When employers face a trade-off between being large and paying low wages—and in this sense have monopsony power—some productive employers decide to acquire few customers, forgo sales, and remain small. These decisions have adverse consequences for aggregate labor productivity. Using high-quality administrative data from Germany, we document that East German plants (compared to West German ones) face steeper size-wage curves, invest less into marketing, remain smaller, and are less productive. A model with labor market monopsony, product market power, and customer acquisition matching these features of the data predicts ten percent lower aggregate labor productivity in East Germany.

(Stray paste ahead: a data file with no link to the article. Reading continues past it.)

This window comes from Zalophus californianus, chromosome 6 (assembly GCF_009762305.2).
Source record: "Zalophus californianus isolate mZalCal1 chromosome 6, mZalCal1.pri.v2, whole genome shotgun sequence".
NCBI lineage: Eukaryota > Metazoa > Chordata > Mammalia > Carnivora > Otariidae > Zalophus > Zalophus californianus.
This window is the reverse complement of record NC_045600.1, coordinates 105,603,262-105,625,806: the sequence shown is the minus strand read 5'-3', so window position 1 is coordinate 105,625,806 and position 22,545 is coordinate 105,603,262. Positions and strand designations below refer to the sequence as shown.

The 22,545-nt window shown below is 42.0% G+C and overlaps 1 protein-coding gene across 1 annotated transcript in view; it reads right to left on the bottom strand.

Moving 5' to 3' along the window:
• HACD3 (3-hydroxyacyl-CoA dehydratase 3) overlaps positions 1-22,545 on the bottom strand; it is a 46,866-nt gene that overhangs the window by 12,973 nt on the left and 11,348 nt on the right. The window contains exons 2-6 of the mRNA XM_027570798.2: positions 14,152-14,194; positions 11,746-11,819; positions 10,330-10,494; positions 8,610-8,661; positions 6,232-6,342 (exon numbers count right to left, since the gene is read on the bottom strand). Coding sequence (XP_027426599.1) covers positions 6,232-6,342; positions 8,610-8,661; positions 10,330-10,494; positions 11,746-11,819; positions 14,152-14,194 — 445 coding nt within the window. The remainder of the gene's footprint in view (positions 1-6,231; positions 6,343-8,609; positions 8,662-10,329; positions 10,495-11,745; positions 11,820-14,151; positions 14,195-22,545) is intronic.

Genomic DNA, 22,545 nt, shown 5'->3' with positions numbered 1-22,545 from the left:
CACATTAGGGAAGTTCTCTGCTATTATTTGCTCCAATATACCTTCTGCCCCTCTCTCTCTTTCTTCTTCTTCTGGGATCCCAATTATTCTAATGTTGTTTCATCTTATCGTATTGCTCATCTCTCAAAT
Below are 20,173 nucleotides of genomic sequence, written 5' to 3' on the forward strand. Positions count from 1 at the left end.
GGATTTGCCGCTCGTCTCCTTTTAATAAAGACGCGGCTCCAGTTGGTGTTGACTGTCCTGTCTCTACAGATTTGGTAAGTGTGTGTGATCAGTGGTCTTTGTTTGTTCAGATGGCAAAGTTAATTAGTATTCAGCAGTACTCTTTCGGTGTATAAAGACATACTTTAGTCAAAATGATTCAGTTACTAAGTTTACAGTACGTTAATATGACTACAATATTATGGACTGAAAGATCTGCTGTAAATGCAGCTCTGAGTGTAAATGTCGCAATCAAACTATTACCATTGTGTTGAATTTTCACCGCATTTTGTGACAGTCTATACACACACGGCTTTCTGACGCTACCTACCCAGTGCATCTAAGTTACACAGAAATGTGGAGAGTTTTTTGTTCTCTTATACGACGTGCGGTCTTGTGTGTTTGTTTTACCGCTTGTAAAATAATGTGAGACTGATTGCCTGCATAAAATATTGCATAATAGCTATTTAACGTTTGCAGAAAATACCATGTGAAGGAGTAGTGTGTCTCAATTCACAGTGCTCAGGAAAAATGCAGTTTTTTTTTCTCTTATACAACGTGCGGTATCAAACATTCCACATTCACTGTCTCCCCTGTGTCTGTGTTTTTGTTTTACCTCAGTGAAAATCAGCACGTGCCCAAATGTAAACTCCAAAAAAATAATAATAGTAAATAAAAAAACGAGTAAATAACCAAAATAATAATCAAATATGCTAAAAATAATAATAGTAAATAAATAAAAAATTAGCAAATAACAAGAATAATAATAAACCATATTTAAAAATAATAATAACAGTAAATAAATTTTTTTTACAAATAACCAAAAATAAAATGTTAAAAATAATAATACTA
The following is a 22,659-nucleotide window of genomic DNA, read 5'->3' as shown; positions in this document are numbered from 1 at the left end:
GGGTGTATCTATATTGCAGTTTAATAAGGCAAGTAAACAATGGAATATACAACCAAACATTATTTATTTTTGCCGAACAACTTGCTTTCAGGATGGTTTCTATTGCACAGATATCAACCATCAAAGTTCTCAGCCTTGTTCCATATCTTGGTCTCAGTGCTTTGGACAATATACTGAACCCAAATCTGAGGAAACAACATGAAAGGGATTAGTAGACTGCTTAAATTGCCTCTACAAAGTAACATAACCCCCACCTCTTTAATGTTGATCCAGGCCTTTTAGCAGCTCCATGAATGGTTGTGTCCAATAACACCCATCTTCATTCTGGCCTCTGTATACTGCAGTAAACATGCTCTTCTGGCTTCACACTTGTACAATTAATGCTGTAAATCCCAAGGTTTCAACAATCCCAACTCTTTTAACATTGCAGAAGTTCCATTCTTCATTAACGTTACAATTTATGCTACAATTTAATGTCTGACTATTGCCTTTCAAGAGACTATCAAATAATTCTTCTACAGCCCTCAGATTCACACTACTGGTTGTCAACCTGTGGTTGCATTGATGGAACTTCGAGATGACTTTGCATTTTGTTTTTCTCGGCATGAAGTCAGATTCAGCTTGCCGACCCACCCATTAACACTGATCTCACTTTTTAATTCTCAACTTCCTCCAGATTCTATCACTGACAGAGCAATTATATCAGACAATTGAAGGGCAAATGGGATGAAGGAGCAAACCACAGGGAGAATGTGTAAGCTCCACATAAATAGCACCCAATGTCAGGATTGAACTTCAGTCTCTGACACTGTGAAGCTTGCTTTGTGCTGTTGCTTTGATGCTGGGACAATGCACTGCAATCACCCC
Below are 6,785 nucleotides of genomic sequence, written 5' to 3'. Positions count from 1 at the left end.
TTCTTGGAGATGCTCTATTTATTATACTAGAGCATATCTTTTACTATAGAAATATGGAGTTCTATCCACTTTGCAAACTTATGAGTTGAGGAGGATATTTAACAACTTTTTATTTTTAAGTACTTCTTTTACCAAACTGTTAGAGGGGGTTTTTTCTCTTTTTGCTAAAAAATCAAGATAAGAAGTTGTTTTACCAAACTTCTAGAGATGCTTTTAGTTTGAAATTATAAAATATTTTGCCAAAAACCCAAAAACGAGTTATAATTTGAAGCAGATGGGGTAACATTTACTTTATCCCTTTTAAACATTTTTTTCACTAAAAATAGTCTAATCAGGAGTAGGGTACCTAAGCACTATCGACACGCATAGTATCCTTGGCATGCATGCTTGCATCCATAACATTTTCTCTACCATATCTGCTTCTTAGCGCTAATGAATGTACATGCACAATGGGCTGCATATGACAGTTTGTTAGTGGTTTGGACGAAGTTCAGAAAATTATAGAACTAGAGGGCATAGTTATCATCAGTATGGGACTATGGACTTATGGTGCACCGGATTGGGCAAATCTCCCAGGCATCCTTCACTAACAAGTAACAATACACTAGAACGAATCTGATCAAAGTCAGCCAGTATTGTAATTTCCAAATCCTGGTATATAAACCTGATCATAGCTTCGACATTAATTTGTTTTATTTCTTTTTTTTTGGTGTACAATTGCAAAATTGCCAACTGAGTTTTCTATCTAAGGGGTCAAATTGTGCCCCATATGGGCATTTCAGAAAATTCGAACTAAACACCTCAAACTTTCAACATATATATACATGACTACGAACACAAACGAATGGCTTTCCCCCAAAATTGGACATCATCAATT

Keywords: aggregate productivity, plant heterogeneity, collective bargaining, monopsony power, size-wage curve, customer capital, size distortions